Complete Livestream: The Artist as Debtor Conference at Cooper Union



Broadcast live streaming video on Ustream



Broadcast live streaming video on Ustream



Broadcast live streaming video on Ustream



Broadcast live streaming video on Ustream



Broadcast live streaming video on Ustream



Broadcast live streaming video on Ustream



Broadcast live streaming video on Ustream

The Conference was on January 23, 2015 1-9pm, The Great Hall, Cooper Union

We live in an era of unprecedented profits from contemporary art sales and massive debts incurred by art students. Are these phenomena related? Is it a coincidence that in an age in which art can be made from nothing, the price attached to an art degree is staggeringly high? Contemporary art institutions amass great wealth through real estate development and the value of their holdings  — why then do museums, art-related businesses and art schools rely so heavily on precarious and unpaid labor provided by artists? What are the connections between big money in the art world and the big debts taken on by so many young artists? Are artists encouraged to believe that extreme economic disparity is just part of the way the art world works? Do romantic ideas about merit and talent mask a system of indenture?

Artists Noah Fischer (member of Occupy Museums) and Coco Fusco will present a conference to discuss the art and the debt economy on January 23 2015 at The Great Hall of Cooper Union for the Advancement of Science and Art.  This event is made possible thanks to support from The School of Art at Cooper Union. Our featured speakers include artists Julieta Aranda, William Powhida, Martha Rosler, Gregory Sholette; writer Brian Kuan Wood; W.A.G. E. and BFAMFAPHD, and cultural theorist Andrew Ross.

We hope to engage students, art workers, and all those interested in art’s future in an extended reflection about ways that the art economy extracts financial benefits from artists who may not even be selling their  art. We envision this as an opportunity for a growing  movement to counter economic inequality in the arts, to gain strength from collective wisdom, and to develop better strategies for responding to situations that make many artists feel powerless.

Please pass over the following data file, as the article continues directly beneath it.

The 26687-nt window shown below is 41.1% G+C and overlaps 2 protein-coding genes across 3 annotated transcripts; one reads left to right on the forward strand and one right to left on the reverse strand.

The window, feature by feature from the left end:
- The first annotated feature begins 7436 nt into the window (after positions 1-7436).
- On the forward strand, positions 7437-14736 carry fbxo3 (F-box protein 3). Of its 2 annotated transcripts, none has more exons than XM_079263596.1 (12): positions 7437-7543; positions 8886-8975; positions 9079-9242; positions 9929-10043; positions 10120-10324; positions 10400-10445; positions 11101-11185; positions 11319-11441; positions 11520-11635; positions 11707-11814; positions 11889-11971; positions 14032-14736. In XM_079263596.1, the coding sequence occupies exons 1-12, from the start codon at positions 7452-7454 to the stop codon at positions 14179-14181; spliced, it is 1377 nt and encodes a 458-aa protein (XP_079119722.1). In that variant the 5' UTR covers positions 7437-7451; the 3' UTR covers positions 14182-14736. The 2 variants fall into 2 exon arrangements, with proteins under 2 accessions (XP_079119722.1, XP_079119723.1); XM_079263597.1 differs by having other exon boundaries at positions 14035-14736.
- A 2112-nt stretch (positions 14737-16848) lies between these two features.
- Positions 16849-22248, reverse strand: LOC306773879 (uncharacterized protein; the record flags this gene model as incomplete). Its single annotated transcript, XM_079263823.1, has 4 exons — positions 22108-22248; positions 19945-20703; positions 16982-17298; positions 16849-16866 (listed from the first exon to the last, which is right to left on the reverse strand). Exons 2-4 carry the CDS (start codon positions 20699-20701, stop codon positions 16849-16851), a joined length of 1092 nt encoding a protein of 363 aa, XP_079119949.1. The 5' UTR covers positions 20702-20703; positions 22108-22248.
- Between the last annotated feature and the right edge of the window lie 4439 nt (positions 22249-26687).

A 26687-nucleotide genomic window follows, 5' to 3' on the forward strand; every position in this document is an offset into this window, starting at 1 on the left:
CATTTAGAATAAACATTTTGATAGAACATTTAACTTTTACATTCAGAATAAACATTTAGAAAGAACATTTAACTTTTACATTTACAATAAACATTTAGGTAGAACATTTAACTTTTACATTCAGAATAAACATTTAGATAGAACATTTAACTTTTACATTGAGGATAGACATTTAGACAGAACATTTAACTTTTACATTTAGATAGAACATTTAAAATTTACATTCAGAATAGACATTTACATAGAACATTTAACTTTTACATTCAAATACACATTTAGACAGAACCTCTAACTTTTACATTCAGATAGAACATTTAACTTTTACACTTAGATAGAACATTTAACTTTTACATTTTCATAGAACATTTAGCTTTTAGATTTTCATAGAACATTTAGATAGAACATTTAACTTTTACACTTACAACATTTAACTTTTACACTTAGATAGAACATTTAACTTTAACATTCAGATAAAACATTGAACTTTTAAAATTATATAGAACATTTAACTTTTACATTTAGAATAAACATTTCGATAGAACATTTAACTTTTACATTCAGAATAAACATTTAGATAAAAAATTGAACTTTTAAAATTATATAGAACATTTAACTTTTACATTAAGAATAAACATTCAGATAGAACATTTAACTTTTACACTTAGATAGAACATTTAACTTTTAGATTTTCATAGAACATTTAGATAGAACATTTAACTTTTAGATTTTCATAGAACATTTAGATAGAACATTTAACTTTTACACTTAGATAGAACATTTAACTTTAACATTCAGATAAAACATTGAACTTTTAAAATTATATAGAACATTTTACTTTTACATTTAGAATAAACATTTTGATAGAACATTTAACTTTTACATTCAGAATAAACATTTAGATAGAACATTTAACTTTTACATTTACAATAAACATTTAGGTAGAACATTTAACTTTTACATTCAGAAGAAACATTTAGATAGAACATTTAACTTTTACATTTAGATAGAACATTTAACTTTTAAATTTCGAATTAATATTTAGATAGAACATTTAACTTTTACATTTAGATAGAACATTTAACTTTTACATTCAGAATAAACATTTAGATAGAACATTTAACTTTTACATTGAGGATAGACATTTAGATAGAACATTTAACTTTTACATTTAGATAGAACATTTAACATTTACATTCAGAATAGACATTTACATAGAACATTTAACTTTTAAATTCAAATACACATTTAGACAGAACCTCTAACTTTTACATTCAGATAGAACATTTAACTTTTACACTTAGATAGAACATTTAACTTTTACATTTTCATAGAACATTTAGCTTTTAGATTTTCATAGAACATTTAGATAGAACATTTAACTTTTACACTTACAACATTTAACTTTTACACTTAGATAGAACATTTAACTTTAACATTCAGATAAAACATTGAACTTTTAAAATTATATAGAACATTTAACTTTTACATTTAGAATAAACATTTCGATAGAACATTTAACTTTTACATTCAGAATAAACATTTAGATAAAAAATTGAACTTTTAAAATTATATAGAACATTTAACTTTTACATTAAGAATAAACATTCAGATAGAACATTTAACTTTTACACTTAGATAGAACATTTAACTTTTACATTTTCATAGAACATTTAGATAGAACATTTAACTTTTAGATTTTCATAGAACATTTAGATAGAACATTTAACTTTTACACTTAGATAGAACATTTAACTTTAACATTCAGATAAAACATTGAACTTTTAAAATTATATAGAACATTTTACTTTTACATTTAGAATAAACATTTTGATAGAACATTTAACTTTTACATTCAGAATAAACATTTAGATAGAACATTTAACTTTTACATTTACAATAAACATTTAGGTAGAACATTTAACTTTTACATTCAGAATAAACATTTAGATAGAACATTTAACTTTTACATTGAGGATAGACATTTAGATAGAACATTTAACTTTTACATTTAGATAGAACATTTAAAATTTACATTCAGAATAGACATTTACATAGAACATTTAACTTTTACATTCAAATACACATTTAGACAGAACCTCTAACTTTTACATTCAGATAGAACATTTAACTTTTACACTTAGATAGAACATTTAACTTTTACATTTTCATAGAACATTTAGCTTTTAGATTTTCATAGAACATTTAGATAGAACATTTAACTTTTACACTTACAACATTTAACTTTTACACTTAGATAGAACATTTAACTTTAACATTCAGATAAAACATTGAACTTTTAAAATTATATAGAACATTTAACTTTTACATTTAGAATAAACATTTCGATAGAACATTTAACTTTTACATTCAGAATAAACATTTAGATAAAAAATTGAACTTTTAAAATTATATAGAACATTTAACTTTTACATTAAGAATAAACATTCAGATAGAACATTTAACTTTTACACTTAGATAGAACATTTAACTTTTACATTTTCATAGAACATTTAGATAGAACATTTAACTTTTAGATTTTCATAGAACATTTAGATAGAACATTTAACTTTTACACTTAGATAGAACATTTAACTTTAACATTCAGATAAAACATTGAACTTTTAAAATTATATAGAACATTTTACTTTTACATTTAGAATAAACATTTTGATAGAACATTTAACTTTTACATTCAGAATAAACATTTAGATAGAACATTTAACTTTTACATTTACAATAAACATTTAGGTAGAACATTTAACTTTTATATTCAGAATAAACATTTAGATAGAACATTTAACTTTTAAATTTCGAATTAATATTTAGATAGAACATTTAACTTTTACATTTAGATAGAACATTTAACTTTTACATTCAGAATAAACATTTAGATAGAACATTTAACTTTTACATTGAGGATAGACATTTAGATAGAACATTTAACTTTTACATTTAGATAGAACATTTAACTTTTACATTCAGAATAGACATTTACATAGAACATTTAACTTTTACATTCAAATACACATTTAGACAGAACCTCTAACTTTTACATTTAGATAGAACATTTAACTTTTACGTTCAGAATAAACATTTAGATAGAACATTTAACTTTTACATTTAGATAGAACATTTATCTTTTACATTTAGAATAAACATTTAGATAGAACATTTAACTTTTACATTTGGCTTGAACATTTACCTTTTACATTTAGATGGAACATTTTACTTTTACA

1:00 Welcome remarks (Noah Fischer + Coco Fusco)

1:30 – 2 Andrew Ross on Debt

2:00 – 2:30 Brian Kuan Wood and Julieta Aranda (eflux)

2:30 – 3:00 – Q & A

3:00 –3:30 Break

3:30-4:30 BFAMFAPhD, Powhida, Debtfair

4:30-5:00- Greg Sholette

5:00-5:30- W.A.G.E

5:30 – 6– Q & A

6:00-7:00 Break

7:00 – 7:30 Coco Fusco

7:30 – 8:00  Martha Rosler

8:00 – 8:30 – Q & A

8:30-9–General Discussion

 

For more information please contact: coco.fusco@gmail.com and and fischer.noah@gmail.com 

The event is free, please rsvp here

please join Facebook Event.

Twitter: #ArtistasDebtor

Debtfair_logo Cooper_Logo_CMYK-EDITED

 

2 Comments on Complete Livestream: The Artist as Debtor Conference at Cooper Union

  1. Annette Abundantia // January 18, 2015 at 5:35 pm // Reply

    Hi , this is such an important topic and I am so happy that this conference is in the air soon – thank you so much to all who made it happen. Unfortunately, I am not able to watch the Livestream and I live in Denmark, do you record the event and upload it on Ustream? It would be great that as many artists as possible can watch the conference all over the world, so we can get awareness about these topics and make a change hopefully.

  2. I am really looking forward to listening to this! I went to art school right after high school, then after some time got my MFA. I have been still working in the restaurant industry though. This makes it possible for me to pay all of my student loan bills. I love making, painting, sewing, but unfortunately it hasn’t been able to pay the bills. I wish that I didn’t have this huge debt. It was my decision and I am happy that I did it though. I think that there should be other ways for artists to learn. I think that bringing back an apprenticeship program would be amazing for people to learn directly from other artists. This would be perfect at the high school level for young people to see what it is actually like to live as an artist.

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